The Buzz

Wheat Blast, Wheat Research, a Wheat Blog and Wheat Farms for Sale.

Wheat news from the University of Kentucky is that “Wheat Blast,” an emerging threat to wheat production worldwide, was discovered in wheat research plots in that state a year ago. This is the first confirmed report of Wheat Blast outside of South America, where it has been known to completely destroy wheat fields. University of Kentucky researchers are encouraging farmers in that state to scout fields for the disease now. 

  • Wheat Blast is caused by the fungus Magnaporthe oryzae/Pyricularia grisea, and was detected in Brazil in 1985. Currently, there are no known resistant varieties; fungicide products have been ineffective. While this is the first discovery outside South America, a related pathogen has been discovered in annual and perennial ryegrass fields in several Delta states…
  • Specialists at the University of Kentucky are working with the International Wheat Blast Consortium, led by researchers at K-State. The group is trying to identify wheat varieties resistant to wheat blast, and characterize the wheat blast pathogen using molecular markers…
  • This video explains more about the International Wheat Blast Consortium objectives…

  • Wheat Blast is scary stuff, but it appears that it can be managed by using good seed management. However, it reinforces the importance of wheat research at our land-grant universities and USDA. Trouble is, federal funding cuts leave many research programs shorthanded. The Kansas Wheat Commission Research Foundation will help pick up the slack in wheat research; donations to the KWCRF will help permanently fund research by K-State. Check out the Web site: http://www.kansaswheatresearch.org to learn how you can help…
  • Speaking of wheat research, a Big Ol’ Buzz Salute to Clayton Seaman, who last week was named one of Kansas State University’s 2012 “Classified Employees of the Year.” Seaman joined the Hays Ag Research Center in 1986 and worked alongside wheat breeder Joe Martin until his retirement earlier this year; he now works with wheat breeder Guorong Zhang in Hays. Seaman received his award from Kirk Schultz, president of K-State.
  • Clayton is a great friend to the wheat farmers of Kansas, and we congratulate him for being recognized for a job well-done…
  • An interesting article in the online magazine Slate examines several ways in which global hunger can be alleviated. Chief among them: investing more money in crop research to thwart problems like rust in wheat; and environmental stresses like drought, salt tolerance and nutrient deficiency…
  • Lest you think these are the conclusions of a bunch of commodity or advocacy groups, these are global recommendations from the “Copenhagen Consensus” and Nobel laureate economists…
  • Isn’t it interesting that while so many people go hungry around the world, here in the U.S. we take food for granted…and that we can afford to be so choosy about the foods we eat? A member of the “Wheat Family,” Kara Rowe, began writing about her month off of gluten foods in a blog called, “My Wheat Belly.” According to an article in the Capital Press, Rowe – who is director of outreach for the Washington Association of Wheat Growers – has come under fire for her blog, by folks from both the pro- and anti-wheat community…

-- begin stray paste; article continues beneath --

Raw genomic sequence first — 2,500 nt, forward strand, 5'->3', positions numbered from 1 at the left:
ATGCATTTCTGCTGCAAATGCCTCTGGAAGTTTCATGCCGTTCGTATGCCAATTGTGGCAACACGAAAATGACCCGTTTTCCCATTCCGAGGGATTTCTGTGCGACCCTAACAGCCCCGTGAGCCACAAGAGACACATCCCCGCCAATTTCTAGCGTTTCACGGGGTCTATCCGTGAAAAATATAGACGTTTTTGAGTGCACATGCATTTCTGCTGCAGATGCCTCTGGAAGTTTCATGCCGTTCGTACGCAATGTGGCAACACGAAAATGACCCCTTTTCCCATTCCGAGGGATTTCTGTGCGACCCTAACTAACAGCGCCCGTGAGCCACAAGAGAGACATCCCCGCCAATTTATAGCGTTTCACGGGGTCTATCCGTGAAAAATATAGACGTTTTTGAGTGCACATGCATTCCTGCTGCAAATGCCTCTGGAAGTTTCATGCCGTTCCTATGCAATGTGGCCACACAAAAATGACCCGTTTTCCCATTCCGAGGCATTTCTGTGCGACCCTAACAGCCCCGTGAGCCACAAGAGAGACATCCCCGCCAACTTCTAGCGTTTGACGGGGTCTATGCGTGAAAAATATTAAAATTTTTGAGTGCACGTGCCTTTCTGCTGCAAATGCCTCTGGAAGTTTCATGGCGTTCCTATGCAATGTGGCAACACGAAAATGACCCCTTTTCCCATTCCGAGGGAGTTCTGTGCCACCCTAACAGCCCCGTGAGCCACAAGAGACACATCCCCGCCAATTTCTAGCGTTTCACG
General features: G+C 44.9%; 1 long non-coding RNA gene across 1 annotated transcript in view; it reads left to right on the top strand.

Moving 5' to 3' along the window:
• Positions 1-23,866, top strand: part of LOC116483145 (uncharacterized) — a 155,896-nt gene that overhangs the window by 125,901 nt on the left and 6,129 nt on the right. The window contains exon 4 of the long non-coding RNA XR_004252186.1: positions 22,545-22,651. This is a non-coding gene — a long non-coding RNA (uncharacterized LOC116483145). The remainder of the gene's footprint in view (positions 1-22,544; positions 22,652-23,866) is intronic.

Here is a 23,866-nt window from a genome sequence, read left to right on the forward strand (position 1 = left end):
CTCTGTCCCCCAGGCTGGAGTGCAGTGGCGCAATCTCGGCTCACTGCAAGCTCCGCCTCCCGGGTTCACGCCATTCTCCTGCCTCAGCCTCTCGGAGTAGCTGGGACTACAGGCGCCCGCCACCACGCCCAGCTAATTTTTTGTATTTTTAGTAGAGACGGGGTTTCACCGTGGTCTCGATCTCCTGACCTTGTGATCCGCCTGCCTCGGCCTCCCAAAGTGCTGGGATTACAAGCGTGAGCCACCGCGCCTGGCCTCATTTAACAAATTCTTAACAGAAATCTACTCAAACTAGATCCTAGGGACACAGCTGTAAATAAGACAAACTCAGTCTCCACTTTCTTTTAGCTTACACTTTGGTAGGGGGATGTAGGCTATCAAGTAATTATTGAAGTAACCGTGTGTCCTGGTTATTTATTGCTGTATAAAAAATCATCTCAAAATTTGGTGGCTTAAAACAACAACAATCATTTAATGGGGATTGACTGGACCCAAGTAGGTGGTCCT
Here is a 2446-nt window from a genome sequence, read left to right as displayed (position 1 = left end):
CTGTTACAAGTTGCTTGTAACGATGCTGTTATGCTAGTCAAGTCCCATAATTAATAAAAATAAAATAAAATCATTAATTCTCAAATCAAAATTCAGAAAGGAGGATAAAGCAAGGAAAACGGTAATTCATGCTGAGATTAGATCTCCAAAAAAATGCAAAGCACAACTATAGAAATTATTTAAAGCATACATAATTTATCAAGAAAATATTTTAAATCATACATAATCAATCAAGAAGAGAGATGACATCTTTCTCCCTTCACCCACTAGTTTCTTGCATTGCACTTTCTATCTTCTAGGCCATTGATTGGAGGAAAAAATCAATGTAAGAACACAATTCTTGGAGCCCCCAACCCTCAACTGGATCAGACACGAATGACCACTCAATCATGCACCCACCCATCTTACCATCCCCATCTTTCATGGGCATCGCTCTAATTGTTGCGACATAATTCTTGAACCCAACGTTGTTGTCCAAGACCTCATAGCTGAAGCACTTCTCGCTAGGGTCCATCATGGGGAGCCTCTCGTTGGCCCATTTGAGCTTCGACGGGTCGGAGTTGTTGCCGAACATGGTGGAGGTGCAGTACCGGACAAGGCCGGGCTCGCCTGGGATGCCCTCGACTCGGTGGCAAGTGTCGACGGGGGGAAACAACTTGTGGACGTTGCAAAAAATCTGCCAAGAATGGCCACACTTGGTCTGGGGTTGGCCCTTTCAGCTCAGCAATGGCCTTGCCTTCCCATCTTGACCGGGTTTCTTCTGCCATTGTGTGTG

• Rowe quit eating foods containing for one month, to raise awareness about the nutritional benefit of grains, and the need for a well-balanced diet. Though folks with celiac disease cannot have wheat foods – many folks have climbed on the “gluten-free” bandwagon as a fad diet. Many comments from fanatical gluten-free fans have been heated at best, hateful at worst, she reports…
  • In this week’s Land Sale, 320 acres of dryland farmland southeast of Kalvesta in Hodgeman County sold May 3. There were two adjoining tracts sold as one unit; Tract 1 had 149 acres of cropland, the balance in grass. Tract two had 131 acres of cropland and the balance in grass. On the two tracts, 103 acres were planted to wheat; the buyer receives 100% of the crop. The buyer also received 50% of the property’s mineral rights…
  • The land sold for $454,400 ($1,420 per acre), about what the auctioneers expected it would go for, according to the folks at Farm and Ranch Realty, Colby, which had the sale.
Advertisements
This entry was posted in The Buzz and tagged , , , , , , , , , , , . Bookmark the permalink.

One Response to The Buzz

  1. Pingback: Today In Kansas » The Buzz

Leave a Reply

Fill in your details below or click an icon to log in:

WordPress.com Logo

You are commenting using your WordPress.com account. Log Out / Change )

Twitter picture

You are commenting using your Twitter account. Log Out / Change )

Facebook photo

You are commenting using your Facebook account. Log Out / Change )

Google+ photo

You are commenting using your Google+ account. Log Out / Change )

Connecting to %s